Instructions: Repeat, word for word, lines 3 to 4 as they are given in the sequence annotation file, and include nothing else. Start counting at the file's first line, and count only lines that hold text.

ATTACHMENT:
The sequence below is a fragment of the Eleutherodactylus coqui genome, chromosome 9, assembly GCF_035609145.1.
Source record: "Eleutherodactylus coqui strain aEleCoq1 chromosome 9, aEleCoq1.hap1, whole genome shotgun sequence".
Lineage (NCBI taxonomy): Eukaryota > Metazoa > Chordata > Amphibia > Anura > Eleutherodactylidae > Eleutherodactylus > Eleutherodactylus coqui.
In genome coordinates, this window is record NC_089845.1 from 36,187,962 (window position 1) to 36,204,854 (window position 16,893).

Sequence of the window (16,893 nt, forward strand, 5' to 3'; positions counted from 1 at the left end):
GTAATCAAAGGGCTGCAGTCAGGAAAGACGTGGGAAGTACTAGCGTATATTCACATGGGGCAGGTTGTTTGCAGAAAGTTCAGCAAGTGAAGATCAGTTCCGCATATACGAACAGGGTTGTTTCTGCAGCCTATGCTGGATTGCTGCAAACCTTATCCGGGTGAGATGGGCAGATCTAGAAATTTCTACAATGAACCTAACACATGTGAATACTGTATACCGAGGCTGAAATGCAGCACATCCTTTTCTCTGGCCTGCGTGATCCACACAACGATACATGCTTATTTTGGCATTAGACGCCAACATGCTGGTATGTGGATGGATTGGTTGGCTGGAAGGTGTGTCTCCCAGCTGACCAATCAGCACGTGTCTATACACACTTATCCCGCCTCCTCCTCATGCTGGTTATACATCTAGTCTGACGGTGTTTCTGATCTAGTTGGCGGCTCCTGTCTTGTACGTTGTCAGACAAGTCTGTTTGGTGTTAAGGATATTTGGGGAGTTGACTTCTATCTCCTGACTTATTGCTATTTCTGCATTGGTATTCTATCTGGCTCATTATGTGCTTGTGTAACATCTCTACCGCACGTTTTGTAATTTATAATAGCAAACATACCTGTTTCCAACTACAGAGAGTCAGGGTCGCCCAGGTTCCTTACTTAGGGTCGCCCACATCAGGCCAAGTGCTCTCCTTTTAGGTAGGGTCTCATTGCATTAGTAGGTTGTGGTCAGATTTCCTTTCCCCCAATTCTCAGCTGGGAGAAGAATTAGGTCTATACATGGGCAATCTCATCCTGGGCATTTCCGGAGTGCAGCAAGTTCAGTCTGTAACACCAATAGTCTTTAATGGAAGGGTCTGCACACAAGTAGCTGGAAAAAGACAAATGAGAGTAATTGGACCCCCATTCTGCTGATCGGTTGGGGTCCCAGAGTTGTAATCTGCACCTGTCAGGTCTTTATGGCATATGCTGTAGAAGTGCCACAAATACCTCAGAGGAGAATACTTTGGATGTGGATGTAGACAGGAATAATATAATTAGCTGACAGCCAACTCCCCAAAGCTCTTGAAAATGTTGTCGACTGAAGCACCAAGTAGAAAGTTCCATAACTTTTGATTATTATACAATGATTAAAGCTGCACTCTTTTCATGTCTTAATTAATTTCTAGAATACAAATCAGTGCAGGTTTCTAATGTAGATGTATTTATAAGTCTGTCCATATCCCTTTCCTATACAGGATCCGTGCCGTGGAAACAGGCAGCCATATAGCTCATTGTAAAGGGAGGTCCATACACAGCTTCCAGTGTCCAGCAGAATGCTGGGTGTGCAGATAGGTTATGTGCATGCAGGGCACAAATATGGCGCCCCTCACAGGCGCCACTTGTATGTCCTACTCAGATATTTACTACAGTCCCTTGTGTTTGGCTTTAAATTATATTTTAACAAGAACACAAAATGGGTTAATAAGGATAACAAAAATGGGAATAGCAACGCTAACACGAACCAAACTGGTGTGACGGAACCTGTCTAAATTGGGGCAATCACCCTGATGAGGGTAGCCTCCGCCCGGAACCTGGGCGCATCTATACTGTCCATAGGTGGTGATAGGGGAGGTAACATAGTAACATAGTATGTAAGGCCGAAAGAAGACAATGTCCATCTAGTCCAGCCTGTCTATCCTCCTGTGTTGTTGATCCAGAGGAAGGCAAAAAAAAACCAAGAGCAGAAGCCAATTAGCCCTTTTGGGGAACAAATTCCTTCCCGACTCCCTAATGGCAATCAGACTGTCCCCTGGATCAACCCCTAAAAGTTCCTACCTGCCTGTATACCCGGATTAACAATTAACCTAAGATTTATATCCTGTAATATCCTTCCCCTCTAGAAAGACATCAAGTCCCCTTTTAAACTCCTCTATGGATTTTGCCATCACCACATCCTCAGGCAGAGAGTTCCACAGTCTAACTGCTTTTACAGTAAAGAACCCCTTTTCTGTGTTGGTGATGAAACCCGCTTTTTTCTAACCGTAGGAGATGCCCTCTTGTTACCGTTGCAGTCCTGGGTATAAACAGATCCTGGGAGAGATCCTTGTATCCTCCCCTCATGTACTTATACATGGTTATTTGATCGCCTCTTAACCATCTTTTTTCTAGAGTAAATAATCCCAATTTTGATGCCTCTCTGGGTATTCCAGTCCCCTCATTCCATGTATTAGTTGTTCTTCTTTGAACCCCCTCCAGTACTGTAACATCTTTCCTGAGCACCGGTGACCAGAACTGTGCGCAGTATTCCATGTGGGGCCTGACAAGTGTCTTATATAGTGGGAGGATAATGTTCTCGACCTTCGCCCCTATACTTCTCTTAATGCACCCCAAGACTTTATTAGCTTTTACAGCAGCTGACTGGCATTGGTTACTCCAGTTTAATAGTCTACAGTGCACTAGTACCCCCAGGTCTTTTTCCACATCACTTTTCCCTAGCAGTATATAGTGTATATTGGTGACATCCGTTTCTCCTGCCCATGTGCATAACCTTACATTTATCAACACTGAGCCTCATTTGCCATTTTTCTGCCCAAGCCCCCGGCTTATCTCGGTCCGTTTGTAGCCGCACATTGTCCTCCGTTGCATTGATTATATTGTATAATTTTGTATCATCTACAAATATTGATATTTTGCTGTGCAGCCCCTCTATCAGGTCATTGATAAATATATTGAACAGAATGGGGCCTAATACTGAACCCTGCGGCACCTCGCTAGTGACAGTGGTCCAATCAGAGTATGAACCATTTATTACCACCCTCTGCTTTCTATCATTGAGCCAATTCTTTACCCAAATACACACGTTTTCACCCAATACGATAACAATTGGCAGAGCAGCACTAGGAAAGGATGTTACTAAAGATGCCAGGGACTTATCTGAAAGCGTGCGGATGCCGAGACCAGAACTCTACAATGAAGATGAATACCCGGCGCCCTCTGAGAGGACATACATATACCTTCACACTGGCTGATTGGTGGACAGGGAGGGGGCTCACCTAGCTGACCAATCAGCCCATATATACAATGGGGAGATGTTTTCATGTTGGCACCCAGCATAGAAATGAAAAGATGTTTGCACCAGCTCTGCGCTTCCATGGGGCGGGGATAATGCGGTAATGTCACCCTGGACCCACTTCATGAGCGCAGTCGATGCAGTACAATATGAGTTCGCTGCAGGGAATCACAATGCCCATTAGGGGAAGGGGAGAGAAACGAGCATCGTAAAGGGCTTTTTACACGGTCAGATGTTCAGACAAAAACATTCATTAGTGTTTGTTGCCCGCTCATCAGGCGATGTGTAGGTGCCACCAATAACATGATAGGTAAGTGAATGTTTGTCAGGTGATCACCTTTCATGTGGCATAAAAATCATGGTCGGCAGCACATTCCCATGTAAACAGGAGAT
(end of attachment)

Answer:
Lineage (NCBI taxonomy): Eukaryota > Metazoa > Chordata > Amphibia > Anura > Eleutherodactylidae > Eleutherodactylus > Eleutherodactylus coqui.
In genome coordinates, this window is record NC_089845.1 from 36,187,962 (window position 1) to 36,204,854 (window position 16,893).